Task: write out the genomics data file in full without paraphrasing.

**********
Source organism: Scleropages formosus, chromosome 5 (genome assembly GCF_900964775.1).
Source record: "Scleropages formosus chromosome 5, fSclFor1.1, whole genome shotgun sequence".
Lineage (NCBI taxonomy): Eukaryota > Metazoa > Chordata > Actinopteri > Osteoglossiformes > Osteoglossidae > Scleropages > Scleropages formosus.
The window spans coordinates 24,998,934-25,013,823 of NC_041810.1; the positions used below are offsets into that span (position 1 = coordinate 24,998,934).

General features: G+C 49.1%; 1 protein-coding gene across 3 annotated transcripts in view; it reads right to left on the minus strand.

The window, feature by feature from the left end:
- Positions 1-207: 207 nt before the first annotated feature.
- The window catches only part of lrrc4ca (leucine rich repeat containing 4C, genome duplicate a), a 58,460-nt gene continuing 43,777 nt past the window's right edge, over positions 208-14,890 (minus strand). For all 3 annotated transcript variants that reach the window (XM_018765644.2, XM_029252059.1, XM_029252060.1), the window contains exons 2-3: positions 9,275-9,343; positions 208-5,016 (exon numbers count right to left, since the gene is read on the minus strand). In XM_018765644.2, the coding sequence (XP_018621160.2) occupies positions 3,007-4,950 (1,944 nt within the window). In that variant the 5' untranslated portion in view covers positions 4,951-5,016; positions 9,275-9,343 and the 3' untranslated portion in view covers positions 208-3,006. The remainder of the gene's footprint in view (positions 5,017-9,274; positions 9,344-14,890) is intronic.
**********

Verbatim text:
Source organism: Scleropages formosus, chromosome 5 (genome assembly GCF_900964775.1).
Source record: "Scleropages formosus chromosome 5, fSclFor1.1, whole genome shotgun sequence".
Lineage (NCBI taxonomy): Eukaryota > Metazoa > Chordata > Actinopteri > Osteoglossiformes > Osteoglossidae > Scleropages > Scleropages formosus.
The window spans coordinates 24,998,934-25,013,823 of NC_041810.1; the positions used below are offsets into that span (position 1 = coordinate 24,998,934).

General features: G+C 49.1%; 1 protein-coding gene across 3 annotated transcripts in view; it reads right to left on the minus strand.

The window, feature by feature from the left end:
- Positions 1-207: 207 nt before the first annotated feature.
- The window catches only part of lrrc4ca (leucine rich repeat containing 4C, genome duplicate a), a 58,460-nt gene continuing 43,777 nt past the window's right edge, over positions 208-14,890 (minus strand). For all 3 annotated transcript variants that reach the window (XM_018765644.2, XM_029252059.1, XM_029252060.1), the window contains exons 2-3: positions 9,275-9,343; positions 208-5,016 (exon numbers count right to left, since the gene is read on the minus strand). In XM_018765644.2, the coding sequence (XP_018621160.2) occupies positions 3,007-4,950 (1,944 nt within the window). In that variant the 5' untranslated portion in view covers positions 4,951-5,016; positions 9,275-9,343 and the 3' untranslated portion in view covers positions 208-3,006. The remainder of the gene's footprint in view (positions 5,017-9,274; positions 9,344-14,890) is intronic.